NYPA to replace gantry crane at Niagara Power Project2 August 2022
The New York Power Authority (NYPA) has approved a five-year $38m contract to REEL COH, of Boisbriand, Canada, to fabricate, deliver and install a new gantry crane with a lifting capacity of 680 tons for Niagara Power Project in Lewiston in Niagara County.
The crane is a critical tool that will help enable the power project’s 15-year modernization and digitization program titled Next Generation Niagara (NGN) and support NYPA’s leadership role in advancing the bold climate action goals as outlined in the state’s Climate Leadership and Community Protection Act.
“The Niagara Power Project’s overhead gantry crane is the workhorse that makes possible all the of the plant’s mechanical upgrades, especially those related to our $1.1bn multi-year Next Generation Niagara effort to modernize and extend the life of New York’s flagship clean energy plant,” said Justin Driscoll, interim president/CEO, NYPA.
“Many of the efforts to digitize the project are already underway, but a new crane is essential for planned major mechanical upgrades. We are pleased to have REEL COH help us achieve our bold goal to modernize and digitize our foundational hydroelectric plant so we can continue to consistently provide clean energy to our customers and New Yorkers across the state.”
Launched in 2019, Next Generation Niagara will extend the operating life of the Niagara Power Project, the largest source of clean electricity in New York State and one of the country's largest hydroelectric projects. Next Generation Niagara is focusing primarily on the 13 power generating units that make up the project's Robert Moses Niagara Power Plant.
Standing 70 feet high and 60 feet wide, the project’s bright red overhead crane (dubbed “Big Red by plant staff) rolls along rail tracks at the project’s main generating facility, lifting rotors and other major components for maintenance and repairs. It is original to the plant and is nearing the end of its useful life. The new crane will play an integral role in NGN and will be rated to carry loads 50 tons greater than its predecessor.
The NGN program improvements include replacing aging equipment with the latest machinery that reflects advanced digital technologies for optimizing the hydroelectric project's performance. In addition to the crane replacement which enables the disassembly and reassembly of the generating units, Next Generation Niagara encompasses three other projects: 1) Design and implementation of an inspection platform to conduct comprehensive inspections of the Robert Moses Plant's penstocks—the 485 foot conduits that are 26 feet in diameter along the face of the project that carry water from the forebay to the turbine generators 2) Upgrading and digitizing control systems and building a new back-up control room and 3) Overhaul and/or replacement of mechanical components that have reached the end of their operating life, for which the new crane will play an integral role.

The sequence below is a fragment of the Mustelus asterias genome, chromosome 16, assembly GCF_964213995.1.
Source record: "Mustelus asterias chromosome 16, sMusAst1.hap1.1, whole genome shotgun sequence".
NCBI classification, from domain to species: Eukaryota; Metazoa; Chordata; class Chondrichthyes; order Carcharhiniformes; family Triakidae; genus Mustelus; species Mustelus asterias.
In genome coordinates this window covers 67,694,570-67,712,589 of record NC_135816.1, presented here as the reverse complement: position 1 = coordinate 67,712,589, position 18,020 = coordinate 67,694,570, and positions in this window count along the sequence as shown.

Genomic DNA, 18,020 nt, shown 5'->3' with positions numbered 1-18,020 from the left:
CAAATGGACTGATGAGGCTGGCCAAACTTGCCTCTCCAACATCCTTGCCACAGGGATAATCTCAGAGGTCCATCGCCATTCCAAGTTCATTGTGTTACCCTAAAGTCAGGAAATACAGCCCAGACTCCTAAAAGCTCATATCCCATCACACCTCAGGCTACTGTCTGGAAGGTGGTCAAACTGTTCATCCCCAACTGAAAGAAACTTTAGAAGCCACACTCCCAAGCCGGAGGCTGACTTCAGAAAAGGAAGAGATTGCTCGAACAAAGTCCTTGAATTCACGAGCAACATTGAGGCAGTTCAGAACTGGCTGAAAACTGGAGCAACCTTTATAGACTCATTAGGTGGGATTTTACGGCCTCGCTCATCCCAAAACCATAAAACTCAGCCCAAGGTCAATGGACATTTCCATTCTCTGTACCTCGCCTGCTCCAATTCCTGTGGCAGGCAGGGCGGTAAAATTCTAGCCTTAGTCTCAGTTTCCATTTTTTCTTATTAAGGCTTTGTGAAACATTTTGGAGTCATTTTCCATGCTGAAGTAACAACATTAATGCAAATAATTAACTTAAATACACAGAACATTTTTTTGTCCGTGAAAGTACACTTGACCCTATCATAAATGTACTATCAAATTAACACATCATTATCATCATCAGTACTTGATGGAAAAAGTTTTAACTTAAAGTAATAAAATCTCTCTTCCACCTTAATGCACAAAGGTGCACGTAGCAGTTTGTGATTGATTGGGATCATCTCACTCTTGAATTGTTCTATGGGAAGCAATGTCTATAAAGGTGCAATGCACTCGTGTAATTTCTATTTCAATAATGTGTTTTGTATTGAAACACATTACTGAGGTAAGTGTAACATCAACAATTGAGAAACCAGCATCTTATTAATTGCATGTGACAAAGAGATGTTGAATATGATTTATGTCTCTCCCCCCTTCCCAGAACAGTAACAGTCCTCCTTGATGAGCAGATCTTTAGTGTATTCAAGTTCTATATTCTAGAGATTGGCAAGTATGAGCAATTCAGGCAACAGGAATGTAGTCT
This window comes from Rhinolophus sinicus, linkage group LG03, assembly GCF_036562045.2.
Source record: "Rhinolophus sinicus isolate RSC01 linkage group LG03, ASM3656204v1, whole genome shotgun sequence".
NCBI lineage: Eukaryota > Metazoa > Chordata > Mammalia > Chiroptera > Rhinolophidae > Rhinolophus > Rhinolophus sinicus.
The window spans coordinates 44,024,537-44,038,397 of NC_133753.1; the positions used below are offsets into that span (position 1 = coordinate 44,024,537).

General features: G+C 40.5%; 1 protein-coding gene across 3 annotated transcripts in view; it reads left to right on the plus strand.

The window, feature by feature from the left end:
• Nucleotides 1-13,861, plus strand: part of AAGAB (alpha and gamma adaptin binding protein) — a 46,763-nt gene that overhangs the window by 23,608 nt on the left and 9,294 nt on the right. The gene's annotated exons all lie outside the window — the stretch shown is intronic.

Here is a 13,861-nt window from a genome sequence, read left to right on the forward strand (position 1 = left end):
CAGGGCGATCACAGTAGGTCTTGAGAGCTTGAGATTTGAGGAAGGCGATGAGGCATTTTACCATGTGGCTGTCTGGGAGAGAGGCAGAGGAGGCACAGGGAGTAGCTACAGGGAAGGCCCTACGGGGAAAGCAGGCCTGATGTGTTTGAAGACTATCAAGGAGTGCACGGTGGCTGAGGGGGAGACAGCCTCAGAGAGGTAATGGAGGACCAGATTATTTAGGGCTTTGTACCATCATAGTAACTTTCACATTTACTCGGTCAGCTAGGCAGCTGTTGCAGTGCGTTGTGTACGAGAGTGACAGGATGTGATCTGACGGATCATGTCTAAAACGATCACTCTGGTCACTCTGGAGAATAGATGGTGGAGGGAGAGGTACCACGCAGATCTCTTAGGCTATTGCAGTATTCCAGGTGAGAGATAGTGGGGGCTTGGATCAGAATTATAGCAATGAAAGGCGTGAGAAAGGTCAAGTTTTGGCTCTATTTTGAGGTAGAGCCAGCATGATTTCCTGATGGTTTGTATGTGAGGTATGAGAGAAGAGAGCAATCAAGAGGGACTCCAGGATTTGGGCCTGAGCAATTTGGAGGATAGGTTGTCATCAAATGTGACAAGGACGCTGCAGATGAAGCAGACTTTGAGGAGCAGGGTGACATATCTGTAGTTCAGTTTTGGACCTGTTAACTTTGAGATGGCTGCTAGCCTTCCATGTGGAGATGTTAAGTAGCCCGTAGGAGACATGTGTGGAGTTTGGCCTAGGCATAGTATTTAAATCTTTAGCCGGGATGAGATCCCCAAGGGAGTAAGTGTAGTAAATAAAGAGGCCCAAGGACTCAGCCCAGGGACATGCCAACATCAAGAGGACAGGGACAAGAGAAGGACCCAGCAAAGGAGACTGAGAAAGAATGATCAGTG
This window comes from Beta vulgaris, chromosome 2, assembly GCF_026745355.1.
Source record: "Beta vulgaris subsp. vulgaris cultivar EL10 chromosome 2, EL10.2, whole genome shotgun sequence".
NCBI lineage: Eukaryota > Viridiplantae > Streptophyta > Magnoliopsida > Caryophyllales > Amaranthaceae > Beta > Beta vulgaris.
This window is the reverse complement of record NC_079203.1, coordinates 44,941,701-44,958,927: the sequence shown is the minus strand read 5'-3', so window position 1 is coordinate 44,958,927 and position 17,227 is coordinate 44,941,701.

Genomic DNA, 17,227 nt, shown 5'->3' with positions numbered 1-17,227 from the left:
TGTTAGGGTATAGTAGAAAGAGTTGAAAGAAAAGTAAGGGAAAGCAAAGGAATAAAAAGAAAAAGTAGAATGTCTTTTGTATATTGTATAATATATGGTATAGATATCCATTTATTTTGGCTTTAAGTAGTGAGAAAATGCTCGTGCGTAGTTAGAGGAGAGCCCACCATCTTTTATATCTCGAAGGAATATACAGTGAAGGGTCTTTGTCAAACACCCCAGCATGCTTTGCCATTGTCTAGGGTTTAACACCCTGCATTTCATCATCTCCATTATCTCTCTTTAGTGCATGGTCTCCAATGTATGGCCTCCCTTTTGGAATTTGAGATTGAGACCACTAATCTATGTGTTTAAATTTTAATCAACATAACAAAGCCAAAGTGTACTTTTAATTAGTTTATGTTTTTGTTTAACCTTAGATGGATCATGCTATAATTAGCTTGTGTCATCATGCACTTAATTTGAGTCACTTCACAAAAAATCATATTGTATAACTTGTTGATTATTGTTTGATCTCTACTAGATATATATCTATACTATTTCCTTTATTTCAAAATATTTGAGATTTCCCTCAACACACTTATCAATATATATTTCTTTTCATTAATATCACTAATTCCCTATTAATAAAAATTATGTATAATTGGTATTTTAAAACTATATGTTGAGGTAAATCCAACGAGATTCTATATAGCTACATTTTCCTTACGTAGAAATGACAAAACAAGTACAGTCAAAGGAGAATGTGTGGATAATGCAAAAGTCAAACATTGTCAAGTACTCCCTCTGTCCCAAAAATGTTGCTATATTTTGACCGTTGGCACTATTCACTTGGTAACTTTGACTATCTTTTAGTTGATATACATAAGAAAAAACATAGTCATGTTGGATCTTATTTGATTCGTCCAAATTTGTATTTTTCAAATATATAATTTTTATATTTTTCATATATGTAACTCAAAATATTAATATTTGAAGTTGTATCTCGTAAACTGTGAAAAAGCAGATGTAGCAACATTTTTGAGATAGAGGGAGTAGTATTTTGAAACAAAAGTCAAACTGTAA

The scope of work under this contract includes the design, fabrication, delivery, and installation of the crane with a lift capacity of 680 tons, as well as a 15-ton monorail hoist, a 5-ton maintenance hoist, bird deterrent systems and closed-circuit television (CCTV) systems. Construction of the crane is expected to be complete by 2026.
It was determined that REEL COH was the best value bidder based on its competitive pricing, experience, and its submission of a well-thought-out project execution plan.
The first turbine outage to update the plant’s mechanical components is scheduled to begin in April 2023.
Following the collapse of Niagara Mohawk's Schoellkopf Power Station in 1956 and the elimination of tens of thousands of jobs in the Niagara region and nearly 25% of the city's tax base, the Federal Power Commission issued a license in 1957 to the New York Power Authority to redevelop Niagara Falls' hydroelectric power.
The Power Authority employed 11,700 workers and within three years, 12 million cubic yards of rock were excavated. The herculean effort led to the construction of a massive main structure that is 1,840 feet long, 580 feet wide and 384 feet high. When the Niagara Power Project produced its first power in 1961, it was the largest hydropower facility in the Western world and President John F. Kennedy called it "an example to the world of North American efficiency and determination." After 60 years of operation and successful obtainment of a new 50-year federal operating license in 2007, the Niagara Power Project remains the crown jewel and flagship foundation of New York's power infrastructure and growing clean energy economy.